In part two (here's part one) of our spotlight on the Pure Waste Challenge, we'll help bust a few myths about tankless water heaters and hopefully inspired you dear readers to take action against global warming. It's easy; here's how it works:
1. Read the primers.
2. Ponder the possibility of making some easy, meaningful changes in your life.
3. Send a quick email (details below the fold) to confirm that you've done both of those.
Once you click "send," the Hinkle Charitable Foundation (HCF) will donate $100 to the Solar Electric Light Fund (SELF), a very worthy non-profit working hard to simultaneously combat global poverty and climate change. It's that easy. Think about how many emails you'll send today, and consider adding one more. Hit the jump to learn more about SELF and play some fact vs. fiction with tankless water heaters.
SELF’s primary mission is to bring solar power and modern communications to rural villages in the developing world. In many instances, SELF’s installations are directed to education, health and irrigation facilities and can include joint ventures, where local participants invest in a portion of the project. Providing solar electric power to remote, off-grid people frees them from the unpalatable alternatives of either using kerosene-generated power (which is both bodily and environmentally dangerous) or living with no electricity, no lights, no irrigation possibilities, and no connection to the outside world.
The second primer is all about reducing the energy you use heating hot water by using a tankless water heater (see more coverage of them on TreeHugger here and here). Hot water usage in American households consumes between 15% and 30% of a home’s energy demand, according to the US Department of Energy. Surprisingly, the technology used to heat water in the US is antiquated and highly inefficient when compared to the tankless or on-demand technologies now used regularly in Europe and Asia. This primer attempts to explain the new technology and benefits behind whole-house natural gas-fueled tankless water heaters (TWH).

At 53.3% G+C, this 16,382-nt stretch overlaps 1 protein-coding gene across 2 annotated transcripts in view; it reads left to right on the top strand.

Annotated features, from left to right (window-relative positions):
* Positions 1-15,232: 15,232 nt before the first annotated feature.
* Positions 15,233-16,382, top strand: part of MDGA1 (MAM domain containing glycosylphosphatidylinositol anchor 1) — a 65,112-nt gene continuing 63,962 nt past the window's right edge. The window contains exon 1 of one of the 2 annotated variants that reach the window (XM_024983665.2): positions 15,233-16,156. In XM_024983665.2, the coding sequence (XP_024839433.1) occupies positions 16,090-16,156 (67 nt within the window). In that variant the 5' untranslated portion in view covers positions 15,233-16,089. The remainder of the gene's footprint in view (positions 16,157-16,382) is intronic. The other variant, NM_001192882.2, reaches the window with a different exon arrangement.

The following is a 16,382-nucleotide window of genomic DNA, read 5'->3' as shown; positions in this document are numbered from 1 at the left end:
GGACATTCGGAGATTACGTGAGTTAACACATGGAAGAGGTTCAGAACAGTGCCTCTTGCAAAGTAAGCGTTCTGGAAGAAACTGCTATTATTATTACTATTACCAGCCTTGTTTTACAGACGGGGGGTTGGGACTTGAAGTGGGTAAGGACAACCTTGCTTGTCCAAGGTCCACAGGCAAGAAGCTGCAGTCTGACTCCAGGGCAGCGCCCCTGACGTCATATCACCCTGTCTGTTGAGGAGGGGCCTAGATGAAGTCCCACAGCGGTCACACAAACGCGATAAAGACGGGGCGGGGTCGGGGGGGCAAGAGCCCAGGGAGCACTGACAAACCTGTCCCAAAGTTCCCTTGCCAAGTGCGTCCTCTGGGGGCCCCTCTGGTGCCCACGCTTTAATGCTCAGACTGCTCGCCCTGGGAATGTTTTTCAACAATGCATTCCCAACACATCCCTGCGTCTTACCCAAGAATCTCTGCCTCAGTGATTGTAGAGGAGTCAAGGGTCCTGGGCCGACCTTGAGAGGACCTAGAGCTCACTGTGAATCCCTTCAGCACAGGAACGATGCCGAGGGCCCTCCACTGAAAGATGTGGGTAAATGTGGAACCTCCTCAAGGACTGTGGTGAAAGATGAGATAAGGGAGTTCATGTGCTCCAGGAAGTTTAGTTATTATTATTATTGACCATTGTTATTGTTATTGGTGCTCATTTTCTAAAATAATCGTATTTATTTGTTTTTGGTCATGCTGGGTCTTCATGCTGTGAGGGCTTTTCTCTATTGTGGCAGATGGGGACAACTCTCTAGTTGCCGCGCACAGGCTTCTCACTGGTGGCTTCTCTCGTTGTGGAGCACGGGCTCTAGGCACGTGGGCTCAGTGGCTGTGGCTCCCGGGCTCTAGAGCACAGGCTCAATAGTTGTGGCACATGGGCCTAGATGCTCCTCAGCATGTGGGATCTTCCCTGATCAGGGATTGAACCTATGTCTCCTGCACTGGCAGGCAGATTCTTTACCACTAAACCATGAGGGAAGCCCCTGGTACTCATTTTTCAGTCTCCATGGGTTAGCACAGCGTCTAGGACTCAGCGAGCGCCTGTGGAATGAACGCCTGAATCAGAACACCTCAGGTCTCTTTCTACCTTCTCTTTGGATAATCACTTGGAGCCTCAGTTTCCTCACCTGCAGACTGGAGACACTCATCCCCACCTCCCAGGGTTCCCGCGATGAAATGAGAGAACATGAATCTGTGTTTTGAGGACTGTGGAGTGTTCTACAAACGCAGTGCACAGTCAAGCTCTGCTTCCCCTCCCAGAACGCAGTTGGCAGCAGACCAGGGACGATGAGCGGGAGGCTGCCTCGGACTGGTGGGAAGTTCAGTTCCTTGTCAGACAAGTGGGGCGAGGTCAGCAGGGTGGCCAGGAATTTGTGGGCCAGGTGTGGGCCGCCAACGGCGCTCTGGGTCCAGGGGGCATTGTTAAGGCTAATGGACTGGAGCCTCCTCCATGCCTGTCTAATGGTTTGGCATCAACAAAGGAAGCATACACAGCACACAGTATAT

Myth 1: Only a tank can provide a large amount of hot water.
Heating a tank of hot water is neither an effective nor efficient way to supply hot water. As hot water drains from the tank, in-flowing cold water lowers the overall temperature of the water in the tank. Traditional tankbased water heaters are not designed to heat the inflowing cold water rapidly enough to keep the outflowing water at a constant temperature. In contrast, properly sized TWH systems are designed to keep outflowing water at a constant temperature.
Myth 2: A tankless hot water system can’t provide enough continuous hot water for an entire home.
The reality is that the heat-exchanger technology used in TWHs is specifically designed to provide a full and inexhaustible flow of appropriately heated water to an entire household.
Myth 3: Tankless water heaters must heat the water so hot that it is dangerous to use them.
Actually this fear is more relevant to traditional tankbased water heaters than to TWH systems. Tankless systems are safer to operate since they heat the water to only slightly above the level of intended use. Traditional tank-based water heaters have to overheat the stored water so that it will remain hot enough as the in-flowing cold water mixes with it.
Myth 4: Tankless water heating systems cost more to operate.
Like any profitable investment there is an immediate outlay of cash, but when you factor in the lower operating cost and longer (20-year) service life, TWHs save their owners a substantial amount of money. In fact, as illustrated below, it is difficult to construct a scenario where owners of a new natural gas TWH system will earn a return on investment of less than 45%.
Sounds pretty good, right? If something like this sounds worthwhile (along with the other primers that are part of the challenge, available here), we encourage you to fire off an email to purewaste(at)thehcf(dot)org with your name and e-mail address where you'd like the acknowledgment sent, and the Hinkle Charitable Foundation will make a grant to SELF. Stay tuned for the final primer, but you certainly don't have to wait for us to take action and write that email.